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Weinland Park Proves Gentrification Can’t be Prevented—but it Can be Successfully Managed

Written by Amanda Maher

It’s one of the great catch-22s of economic development: local stakeholders work hard to lure investment to distressed urban areas, but once these investments takes root, long-time residents are susceptible to displacement. Look no further than Brooklyn or Oakland for evidence.

Yet by and large, the Weinland Park neighborhood has been able to stave off displacement as the neighborhood has begun to revitalize.

How?

In the mid-2000s, the City of Columbus and the Ohio State University teamed up to create a long-term vision for Weinland Park, a neighborhood where nearly two-thirds of residents lived in poverty and an estimated 20 percent of the housing stock was vacant. As they were kicking off a neighborhood planning process, one thing became clear: although significant investment in the area was desperately needed, it could not come at the expense of those who already called the area home. Civic groups and local residents had to be included in the planning process, and any improvements to the neighborhood had to include services and facilities that would benefit existing residents.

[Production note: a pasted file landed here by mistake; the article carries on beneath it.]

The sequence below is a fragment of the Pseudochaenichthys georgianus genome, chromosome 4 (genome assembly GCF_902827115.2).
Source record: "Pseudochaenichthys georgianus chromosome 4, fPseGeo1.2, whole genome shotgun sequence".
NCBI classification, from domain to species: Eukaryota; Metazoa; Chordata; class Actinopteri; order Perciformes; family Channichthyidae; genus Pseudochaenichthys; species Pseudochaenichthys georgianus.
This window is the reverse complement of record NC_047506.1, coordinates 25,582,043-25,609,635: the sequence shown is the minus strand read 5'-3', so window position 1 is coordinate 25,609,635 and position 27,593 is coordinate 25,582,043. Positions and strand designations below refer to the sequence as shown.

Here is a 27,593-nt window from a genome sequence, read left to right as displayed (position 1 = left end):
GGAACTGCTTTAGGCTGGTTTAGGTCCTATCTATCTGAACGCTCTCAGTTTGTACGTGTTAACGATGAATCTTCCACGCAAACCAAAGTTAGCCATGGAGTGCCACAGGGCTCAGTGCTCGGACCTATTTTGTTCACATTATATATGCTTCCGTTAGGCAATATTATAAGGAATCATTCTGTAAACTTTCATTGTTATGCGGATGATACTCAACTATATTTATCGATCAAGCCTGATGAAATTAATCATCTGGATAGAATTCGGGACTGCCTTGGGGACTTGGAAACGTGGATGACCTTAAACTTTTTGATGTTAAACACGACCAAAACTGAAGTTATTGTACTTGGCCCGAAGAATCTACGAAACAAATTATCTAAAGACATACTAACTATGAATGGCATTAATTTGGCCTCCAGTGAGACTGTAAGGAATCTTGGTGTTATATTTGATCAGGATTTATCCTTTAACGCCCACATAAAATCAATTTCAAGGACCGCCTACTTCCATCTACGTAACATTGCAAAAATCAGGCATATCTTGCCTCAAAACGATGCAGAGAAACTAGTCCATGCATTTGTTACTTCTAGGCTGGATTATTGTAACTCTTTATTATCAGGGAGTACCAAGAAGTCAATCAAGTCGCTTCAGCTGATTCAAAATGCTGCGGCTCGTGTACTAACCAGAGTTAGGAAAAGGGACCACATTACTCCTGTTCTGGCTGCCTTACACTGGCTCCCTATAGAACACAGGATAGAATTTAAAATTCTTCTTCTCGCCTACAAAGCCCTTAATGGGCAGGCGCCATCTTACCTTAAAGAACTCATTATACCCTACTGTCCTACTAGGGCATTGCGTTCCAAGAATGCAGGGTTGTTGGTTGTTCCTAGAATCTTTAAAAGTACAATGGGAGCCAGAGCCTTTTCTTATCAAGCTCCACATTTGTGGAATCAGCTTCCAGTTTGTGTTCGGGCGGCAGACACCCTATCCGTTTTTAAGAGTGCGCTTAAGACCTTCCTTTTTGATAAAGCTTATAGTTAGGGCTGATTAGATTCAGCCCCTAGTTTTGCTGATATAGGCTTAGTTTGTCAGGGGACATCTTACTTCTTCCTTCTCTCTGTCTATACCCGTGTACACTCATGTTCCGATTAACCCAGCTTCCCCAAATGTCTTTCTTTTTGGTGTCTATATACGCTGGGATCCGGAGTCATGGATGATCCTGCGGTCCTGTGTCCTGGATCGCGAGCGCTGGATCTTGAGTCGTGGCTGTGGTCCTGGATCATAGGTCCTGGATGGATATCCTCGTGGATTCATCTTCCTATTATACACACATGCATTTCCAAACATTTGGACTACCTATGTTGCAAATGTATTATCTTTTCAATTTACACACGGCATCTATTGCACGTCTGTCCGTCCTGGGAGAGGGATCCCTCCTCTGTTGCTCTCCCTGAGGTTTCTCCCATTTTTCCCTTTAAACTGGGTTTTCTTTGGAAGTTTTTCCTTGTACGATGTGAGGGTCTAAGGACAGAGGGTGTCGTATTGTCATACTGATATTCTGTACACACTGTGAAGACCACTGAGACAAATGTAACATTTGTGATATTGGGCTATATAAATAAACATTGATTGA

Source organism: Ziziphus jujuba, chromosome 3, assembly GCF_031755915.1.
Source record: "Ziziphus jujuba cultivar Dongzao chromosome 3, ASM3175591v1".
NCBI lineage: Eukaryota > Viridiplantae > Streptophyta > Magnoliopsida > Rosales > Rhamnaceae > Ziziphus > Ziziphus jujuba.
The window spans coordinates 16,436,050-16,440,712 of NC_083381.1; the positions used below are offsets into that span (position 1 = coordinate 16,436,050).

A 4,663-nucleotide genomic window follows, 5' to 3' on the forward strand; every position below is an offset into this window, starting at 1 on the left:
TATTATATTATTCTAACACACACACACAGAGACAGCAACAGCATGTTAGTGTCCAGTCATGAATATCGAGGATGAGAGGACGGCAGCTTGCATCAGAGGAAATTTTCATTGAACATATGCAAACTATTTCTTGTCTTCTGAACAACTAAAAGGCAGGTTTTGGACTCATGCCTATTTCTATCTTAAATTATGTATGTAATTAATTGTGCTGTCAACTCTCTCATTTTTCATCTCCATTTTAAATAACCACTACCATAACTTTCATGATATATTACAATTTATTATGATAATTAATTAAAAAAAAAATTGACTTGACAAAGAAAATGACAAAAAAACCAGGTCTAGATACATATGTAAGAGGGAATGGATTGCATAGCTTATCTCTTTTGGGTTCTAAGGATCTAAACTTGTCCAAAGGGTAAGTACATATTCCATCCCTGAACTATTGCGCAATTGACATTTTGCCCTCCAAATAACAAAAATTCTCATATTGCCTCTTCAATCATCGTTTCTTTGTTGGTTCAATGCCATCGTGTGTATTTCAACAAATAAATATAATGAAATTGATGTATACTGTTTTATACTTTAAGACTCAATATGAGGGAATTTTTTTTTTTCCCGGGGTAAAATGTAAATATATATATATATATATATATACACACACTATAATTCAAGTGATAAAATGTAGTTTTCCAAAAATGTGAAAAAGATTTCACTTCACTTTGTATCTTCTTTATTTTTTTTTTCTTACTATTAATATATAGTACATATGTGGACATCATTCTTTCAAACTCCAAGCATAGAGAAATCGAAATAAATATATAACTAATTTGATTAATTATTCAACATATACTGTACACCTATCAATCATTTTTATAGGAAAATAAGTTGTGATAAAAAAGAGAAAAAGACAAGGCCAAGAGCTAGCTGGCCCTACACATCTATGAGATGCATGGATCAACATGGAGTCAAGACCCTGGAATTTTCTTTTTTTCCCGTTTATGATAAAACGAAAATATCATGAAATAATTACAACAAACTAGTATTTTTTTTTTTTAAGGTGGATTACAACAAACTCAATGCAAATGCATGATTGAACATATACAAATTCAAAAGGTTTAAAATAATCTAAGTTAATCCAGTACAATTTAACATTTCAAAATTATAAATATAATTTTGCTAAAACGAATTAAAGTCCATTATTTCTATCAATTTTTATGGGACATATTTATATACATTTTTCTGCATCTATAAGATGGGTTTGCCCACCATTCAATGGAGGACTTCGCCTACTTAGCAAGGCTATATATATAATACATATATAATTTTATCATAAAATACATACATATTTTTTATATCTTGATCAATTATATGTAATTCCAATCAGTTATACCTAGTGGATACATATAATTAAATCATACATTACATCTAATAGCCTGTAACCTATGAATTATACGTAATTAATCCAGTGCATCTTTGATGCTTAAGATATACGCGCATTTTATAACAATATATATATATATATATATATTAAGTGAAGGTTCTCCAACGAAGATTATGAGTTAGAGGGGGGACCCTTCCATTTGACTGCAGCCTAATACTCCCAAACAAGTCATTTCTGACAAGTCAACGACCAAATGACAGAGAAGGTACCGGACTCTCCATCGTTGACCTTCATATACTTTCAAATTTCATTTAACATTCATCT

The end result of these planning efforts was the creation of the Weinland Park Neighborhood Plan, and the Weinland Park Collaborative (WPC) formed in 2008 to spearhead the plan’s implementation. What’s more, an explicit goal of the WPC was to prevent gentrification.

There are a number of ways the WPC went about achieving that goal. The WPC began by focusing on the local housing stock. Weinland Park’s concentration of affordable housing was among the highest in the city, and much of the housing stock had fallen into a state of disrepair. In some cases, WPC partners acquired Section 8 housing and transformed it into mixed-income housing. The de-concentration of low-income housing wasn’t easy. For instance, the transformation of 23 abandoned buildings in Grant Commons required an act of Congress before the Section 8 housing units could be redeveloped into a mix of market-rate and affordable units, all of which are occupied today.